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Japanese Posters For Alien, Enemy Mine, And Others Are Bonkers In The Best Way

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I may not be sure of many things in this life, but one thing I am sure of is that the Japanese posters for some of my favorite science fiction films are straight-up bonkers, and in the very best way possible. Sometimes it’s just that the Japanese lettering plastered all over everything is actually perfectly consistent with the universe of the story, as with this Blade Runner poster.

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Beyond The Planet Of The Apes: Six Seventies Sci-Fi Movies Worth Remaking

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ApesWith Dawn of the Planet of the Apes proving that the 2011 Rise was no fluke, it’s clear that all it takes to revive a languishing sci-fi property is the right combination of passion, talent, and vision. (And a decade or so to forget about any terrible Tim Burton versions.) So with Caesar staging a conquest of the box office ($103 million worldwide so far), we here at GFR put our heads together to come up with other 1970s science movies primed for a resurrection. Some of them are cult classics, some of them are forgettable, and some of them are downright lamentable, but they’ve all got at least a small kernel of potential to become something awesome…if they can find the right people to guide them.

Hit the link to see our first pick!

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Soylent Aims To Replace Meals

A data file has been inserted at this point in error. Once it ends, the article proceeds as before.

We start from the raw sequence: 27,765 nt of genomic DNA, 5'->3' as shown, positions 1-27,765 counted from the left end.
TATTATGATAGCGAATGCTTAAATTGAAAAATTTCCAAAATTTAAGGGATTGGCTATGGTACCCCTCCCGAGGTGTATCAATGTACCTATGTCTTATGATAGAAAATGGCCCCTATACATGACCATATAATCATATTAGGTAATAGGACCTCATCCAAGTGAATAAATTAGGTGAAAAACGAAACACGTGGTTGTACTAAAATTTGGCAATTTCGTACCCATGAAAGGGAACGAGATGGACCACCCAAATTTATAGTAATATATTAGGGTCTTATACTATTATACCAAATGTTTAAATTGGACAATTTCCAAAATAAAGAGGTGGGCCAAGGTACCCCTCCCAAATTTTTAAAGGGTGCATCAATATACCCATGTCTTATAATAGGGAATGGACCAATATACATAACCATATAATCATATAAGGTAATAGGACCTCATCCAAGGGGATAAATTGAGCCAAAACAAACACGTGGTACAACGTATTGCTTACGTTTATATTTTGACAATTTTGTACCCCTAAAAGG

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soylentSay it with me: “Soylent Green is people!” After seeing that movie (or the MST3K episode featuring it), it’s hard to imagine anyone making a product called Soylent, much less anyone eating it. But hey, it’s the 21st century — it’s not all that hard to imagine anything anymore, is it? Get ready to dig into a hearty bag of Soylent!

The meal-replacement product was developed by three guys in San Francisco who were sinking under enormous rent and other costs of living in the city, including the cost of food. Apparently, living on ramen and McDonald’s dollar meals wasn’t all that pleasant. One of the guys, Rob Rhinehart, decided that he’d rather not have to eat at all (who can blame him, given his diet?) So Rhinehart, a former engineering student, started to approach the problem like an engineer would. He figured that the high-water content of most nutritious foods was inefficient and wondered if there was a more effective way to get amino acids and lipids and all the nutrients we need to survive.